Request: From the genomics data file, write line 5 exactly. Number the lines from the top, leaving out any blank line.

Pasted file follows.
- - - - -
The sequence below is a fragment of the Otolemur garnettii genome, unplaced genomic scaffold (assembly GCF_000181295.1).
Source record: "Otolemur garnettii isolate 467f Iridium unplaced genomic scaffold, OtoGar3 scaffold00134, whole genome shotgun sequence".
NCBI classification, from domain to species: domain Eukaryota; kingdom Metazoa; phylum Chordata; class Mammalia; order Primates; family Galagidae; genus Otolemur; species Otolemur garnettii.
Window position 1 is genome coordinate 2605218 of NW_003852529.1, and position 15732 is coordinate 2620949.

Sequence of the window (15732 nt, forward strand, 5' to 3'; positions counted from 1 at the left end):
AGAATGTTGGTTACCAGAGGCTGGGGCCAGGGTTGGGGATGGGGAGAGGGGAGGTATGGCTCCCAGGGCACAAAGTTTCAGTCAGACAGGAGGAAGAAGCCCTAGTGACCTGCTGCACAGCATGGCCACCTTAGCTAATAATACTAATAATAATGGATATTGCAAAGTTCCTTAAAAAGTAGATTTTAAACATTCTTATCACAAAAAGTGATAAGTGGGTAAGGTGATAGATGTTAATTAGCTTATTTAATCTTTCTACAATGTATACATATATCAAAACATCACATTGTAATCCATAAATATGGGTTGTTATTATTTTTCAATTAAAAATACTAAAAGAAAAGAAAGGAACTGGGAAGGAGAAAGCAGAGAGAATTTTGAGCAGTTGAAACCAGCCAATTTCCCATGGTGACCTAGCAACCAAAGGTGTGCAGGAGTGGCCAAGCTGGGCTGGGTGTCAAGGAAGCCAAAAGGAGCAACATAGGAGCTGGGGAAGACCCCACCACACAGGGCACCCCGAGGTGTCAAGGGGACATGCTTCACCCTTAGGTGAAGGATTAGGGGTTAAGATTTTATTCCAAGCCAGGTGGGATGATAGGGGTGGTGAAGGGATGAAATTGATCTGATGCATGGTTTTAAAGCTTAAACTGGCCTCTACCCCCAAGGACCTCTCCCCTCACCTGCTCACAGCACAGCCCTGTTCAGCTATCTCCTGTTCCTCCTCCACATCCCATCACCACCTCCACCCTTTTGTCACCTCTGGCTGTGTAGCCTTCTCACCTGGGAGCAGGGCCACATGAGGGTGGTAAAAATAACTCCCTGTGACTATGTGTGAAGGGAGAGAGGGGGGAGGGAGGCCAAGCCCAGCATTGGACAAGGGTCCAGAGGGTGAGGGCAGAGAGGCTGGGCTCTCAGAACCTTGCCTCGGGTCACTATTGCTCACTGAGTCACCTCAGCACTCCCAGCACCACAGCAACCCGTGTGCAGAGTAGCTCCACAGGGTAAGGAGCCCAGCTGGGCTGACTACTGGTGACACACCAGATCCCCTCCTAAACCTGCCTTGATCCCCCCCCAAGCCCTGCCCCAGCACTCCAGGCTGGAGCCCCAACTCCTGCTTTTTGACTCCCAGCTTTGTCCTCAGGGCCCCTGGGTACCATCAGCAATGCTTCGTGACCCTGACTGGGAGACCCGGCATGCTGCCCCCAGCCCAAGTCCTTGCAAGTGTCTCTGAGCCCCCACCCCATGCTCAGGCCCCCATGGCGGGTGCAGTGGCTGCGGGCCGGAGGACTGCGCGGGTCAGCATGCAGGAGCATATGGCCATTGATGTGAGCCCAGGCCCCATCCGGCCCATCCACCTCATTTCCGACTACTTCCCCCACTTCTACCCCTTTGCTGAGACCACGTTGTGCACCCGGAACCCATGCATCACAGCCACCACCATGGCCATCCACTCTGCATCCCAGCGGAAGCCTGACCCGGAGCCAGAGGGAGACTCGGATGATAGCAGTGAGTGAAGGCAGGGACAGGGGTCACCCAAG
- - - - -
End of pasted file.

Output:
Sequence of the window (15732 nt, forward strand, 5' to 3'; positions counted from 1 at the left end):